Coronavirus: Supermarket shoppers furious at ‘packed’ aisles

After announcing its stores would have strict social distancing measures in place to cope with Easter crowds, supermarkets have been accused of struggling to keep shoppers safe. Coles had announced plans to restrict customers to 110 people in its smallest store and 275 in its largest over the long weekend in a bid to uphold the Federal Government’s coronavirus restrictions.
But hoards of angry shoppers have taken to social media to share images that show aisles packed with people, many blasting the supermarket giant for failing to give adequate space to shop safely.
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Coles told that feedback on new social distancing measures had been generally positive.
“While most customers are doing the right thing, there is a small number of customers who are not following these guidelines,” a spokeswoman said.
Some customers also had their grumbles with Woolworths’ queuing system and claimed it led to customers bunching up at the checkout. However, the chatter around Woolies has been far less than that about the situation at Coles.
Bunnings, where stores have also been busy today, was even singled out for praise from the country’s deputy chief medial officer who remarked the chain has “very clear” markings so people know where to stand.
Coles’ Facebook page has seen complaints from “disappointed” shoppers who said it was “impossible” to maintain a 1.5 metre distance from others.
“Just went to Coles Midland and very disappointed by the number of people being allowed in store at a time,” one woman wrote on Facebook. “Aisles were packed and it was near on impossible to remain at least 1.5 metres distance. It was the most anxiety inducing experience I’ve had shopping during this pandemic.”
Another shopper visiting Dernancourt in Adelaide described a similar experience, saying he was forced to “abandon” his shop as it was “chaotic” in the store and “not possible to avoid people at all”.
Another detailed “terrible scenes at Coles Sanctuary Lakes today”, claiming shoppers “packed in aisles kept bumping into each other.”
Twitter users shared similar stories, with one person asking if the “chokkas” situation at Broadway in inner city Sydney, would lead to a “corona spike”. Other stores where issues were raised on the networking platform included Winmalee, NSW, as well as Tunstall Square, Oakleigh, and Warragul in VIC.
Coles told they would not be commenting on “on one-off incidents in stores” adding that customers feedback had been “overwhelmingly positive”.
“As well as introducing social distancing decals in stores and measures that minimise contact – like contactless payment and customers packing their own bags – we have introduced new limits when the stores are busy on how many customers can be in a Coles store at any one time,” a Coles spokeswoman said.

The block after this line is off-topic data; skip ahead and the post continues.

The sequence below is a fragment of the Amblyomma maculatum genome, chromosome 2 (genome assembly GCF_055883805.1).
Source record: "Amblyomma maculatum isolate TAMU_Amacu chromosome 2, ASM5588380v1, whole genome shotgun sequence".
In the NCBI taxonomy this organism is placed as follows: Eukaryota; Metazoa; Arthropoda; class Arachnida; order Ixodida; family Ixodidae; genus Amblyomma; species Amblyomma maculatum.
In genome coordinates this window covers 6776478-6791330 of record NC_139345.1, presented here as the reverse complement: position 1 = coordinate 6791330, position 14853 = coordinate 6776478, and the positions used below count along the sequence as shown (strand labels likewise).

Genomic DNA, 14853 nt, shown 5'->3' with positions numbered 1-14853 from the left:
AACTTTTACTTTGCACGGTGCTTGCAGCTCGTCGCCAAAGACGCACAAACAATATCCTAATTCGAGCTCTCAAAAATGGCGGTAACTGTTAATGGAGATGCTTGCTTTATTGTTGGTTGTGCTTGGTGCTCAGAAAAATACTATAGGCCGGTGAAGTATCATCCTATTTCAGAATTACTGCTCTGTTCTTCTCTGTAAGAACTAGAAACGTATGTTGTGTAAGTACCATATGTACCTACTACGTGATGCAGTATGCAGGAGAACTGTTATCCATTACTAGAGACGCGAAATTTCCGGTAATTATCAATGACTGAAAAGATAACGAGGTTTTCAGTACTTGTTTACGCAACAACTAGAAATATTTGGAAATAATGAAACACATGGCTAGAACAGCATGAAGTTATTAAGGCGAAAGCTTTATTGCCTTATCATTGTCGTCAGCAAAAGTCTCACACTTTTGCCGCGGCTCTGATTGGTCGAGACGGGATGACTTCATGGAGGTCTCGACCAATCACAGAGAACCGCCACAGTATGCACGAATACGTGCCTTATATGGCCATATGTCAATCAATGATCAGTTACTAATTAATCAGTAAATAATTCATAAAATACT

“While most customers are doing the right thing, there is a small number of customers who are not following these guidelines. We ask that customers follow the instructions from our team members and any signs in-store so we can continue to safely serve as many customers in the community as possible.”
Woolworths and Aldi also implemented extra social distancing measures this weekend, with Woolies restricting customers depending on the size of the shop and Aldi letting between 70-100 people per store.
Woolworths’ chief executive officer Brad Banducci updated customers this morning, telling shoppers to expect queues to accommodate the changes and asking shoppers to use floor markings to measure a safe distance.
One shopper pointed out an issue at checkouts in a Woolworths store today, that despite people lining up with distance between them to be served, at the checkouts they had to stand next to each other.
Another customer said Woolworths in Niddrie, VIC, was “jammed” with people.
A Woolworths spokeswoman said: “We’ve been pleased with the way our customers and team have responded to the introduction of new social distancing measures, including customer limits.”
She added that Woolworths hadn’t felt the need to implement queuing in many stores as yet, explaining most customers had been “understanding and patient” with the situation.
“We encourage our customers to continue following the many different social distancing prompts and guides available in our stores.”
Australian store Bunnings appears to have mastered the difficult situation, as Deputy Chief Medical Officer Nick Coatsworth praised its efforts during a press conference earlier today.
“Whether you’re talking about Ikea or talking about Bunnings … we do know that the local management of those stores and Australia wide are putting in social distancing restrictions within the stores themselves,” he said.
“I was at Bunnings the other day and was very clear where I had to stand in order to maintain distance.”
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